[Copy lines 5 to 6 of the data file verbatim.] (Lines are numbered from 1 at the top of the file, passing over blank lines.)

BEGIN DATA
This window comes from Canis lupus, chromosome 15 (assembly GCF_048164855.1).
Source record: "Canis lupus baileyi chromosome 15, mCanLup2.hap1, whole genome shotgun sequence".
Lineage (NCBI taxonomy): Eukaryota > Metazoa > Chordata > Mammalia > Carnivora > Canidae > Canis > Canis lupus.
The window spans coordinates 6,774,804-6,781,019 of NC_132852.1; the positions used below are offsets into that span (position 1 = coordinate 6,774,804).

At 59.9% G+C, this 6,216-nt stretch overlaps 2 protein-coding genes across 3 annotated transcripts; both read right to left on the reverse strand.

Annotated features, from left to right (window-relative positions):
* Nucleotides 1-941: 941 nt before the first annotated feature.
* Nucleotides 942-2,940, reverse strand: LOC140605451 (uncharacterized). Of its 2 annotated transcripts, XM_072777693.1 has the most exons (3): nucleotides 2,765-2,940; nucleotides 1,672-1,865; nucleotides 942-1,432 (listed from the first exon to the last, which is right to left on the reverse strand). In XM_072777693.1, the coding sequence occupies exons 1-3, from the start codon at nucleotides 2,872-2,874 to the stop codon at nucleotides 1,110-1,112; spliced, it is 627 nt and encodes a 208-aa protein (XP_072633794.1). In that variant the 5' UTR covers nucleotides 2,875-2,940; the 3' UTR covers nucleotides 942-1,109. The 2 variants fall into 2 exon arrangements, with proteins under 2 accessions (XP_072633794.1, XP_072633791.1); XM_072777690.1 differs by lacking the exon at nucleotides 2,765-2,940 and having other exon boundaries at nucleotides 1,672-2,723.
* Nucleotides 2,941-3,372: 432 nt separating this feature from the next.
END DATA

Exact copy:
At 59.9% G+C, this 6,216-nt stretch overlaps 2 protein-coding genes across 3 annotated transcripts; both read right to left on the reverse strand.

Annotated features, from left to right (window-relative positions):